ATLANTIC.—The closing number of the year and of Vol. XIV, has more than the usual number of attractive articles. The half year's repast consists of fifty-four articles in prose, from forty different writers and a couple dozen in verse, from half as many famous or less famous poets. Articles from distinguished writers, both American and English, are announced for January, and now is the time for those who wish a choice magazine, to subscribe. The price is now $4.00 a year—2 copies for $7.00-cluhs of ten at $3.00. Address Ticknor & Fields, Boston.
“Our Young Folks,” is the title of a New Illustrated Magazine for the Juveniles, the First Number of which has been issued, by the publishers of the “Atlantic.” Edited by J. T. Trowbridge, author of Cudjo's Cave, Gail Hamilton and Lucy Larcom. Capt. Mayne Reed and other popular writers for the young will contribute. This Magazine will doubtless please the boys and girls immensely. $2.00 a year; three copies for $5; with the Atlantic, $5.
BARNARD'S JOURNAL OF EDUCATION for December (we have not seen the September No.) completes Vol. XIV-IVth of the New Series and contains tbe usual attractive variety of educational literature. Among the Articles are Public Instruction in Holland, Normal Schools in Pennsylvania, and Western College of Teachers, 1829–43. The number is embellished with a Portrait of Prof. S. J. Green of Brown University. $3.50 a year in advance. Address H. Barnard, Hartford, Conn.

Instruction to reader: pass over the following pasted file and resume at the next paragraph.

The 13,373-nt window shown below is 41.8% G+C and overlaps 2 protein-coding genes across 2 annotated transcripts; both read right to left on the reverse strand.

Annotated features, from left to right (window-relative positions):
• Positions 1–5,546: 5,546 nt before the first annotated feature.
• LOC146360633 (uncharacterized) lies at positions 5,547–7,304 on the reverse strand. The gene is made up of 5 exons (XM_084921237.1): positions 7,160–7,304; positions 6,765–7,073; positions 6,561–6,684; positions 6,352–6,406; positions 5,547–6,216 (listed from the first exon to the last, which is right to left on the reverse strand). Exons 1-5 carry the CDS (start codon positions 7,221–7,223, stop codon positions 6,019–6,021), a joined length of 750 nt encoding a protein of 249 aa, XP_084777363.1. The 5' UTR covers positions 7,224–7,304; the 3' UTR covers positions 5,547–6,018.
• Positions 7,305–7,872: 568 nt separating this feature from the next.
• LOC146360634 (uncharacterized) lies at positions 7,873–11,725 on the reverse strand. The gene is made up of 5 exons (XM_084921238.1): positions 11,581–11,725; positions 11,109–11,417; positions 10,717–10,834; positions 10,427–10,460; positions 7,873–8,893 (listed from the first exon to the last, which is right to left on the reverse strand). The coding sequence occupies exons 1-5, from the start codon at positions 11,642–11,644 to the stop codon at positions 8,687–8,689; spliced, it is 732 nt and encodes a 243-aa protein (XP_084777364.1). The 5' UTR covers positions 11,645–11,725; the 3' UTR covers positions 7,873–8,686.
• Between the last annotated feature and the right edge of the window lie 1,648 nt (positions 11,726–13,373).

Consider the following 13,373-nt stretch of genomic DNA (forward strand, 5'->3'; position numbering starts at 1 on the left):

THE NEW PORTRAIT-FILL THE QUOTAS! We have the pleasure of issuing the promised Portrait of our good looking State Superintendent, Hon. J. G. McMynn, to paid-up subscribers in the star counties, as indicated on the next page. Those subscribers in the same counties who are in arrears, but who remit the amount due, personally or through their County Superintendent, by the 15th of January, shall also receive the Portrait in that number. We extend the same offer of the Portrait to those counties now behind, which make up their quota by that date, and confidently expect it will be done by Crawford, Dane, [E. and W. Districts,] Jefferson, Sauk, Sheboygan and Walworth, and perhaps by others. We shall print for January and thereafter only so many copies as are subscribed for or pledged by the 15th of that month, having already lost several hundred dollars by overconfidence in the willingness of teachers to sustain the Journal. Our friends will be kind enough to remember that that every new subscription for the entire volume diminishes our loss. Individual teachers, not securing the portrait by being in a."star county,” may still do so by sending a new subscriber, with the dollar, by the 15th.
SUBSCRIPTIONS FOR SIX MONTHS. It will be an especial favor to us to get a few hundred more subscriptions for the whole volume, but we will take such subscriptions for six months in advance, at 50 cents, commencing with January, as are sent in by the 15th of that month. Two 6,0 cent subscriptions count as one.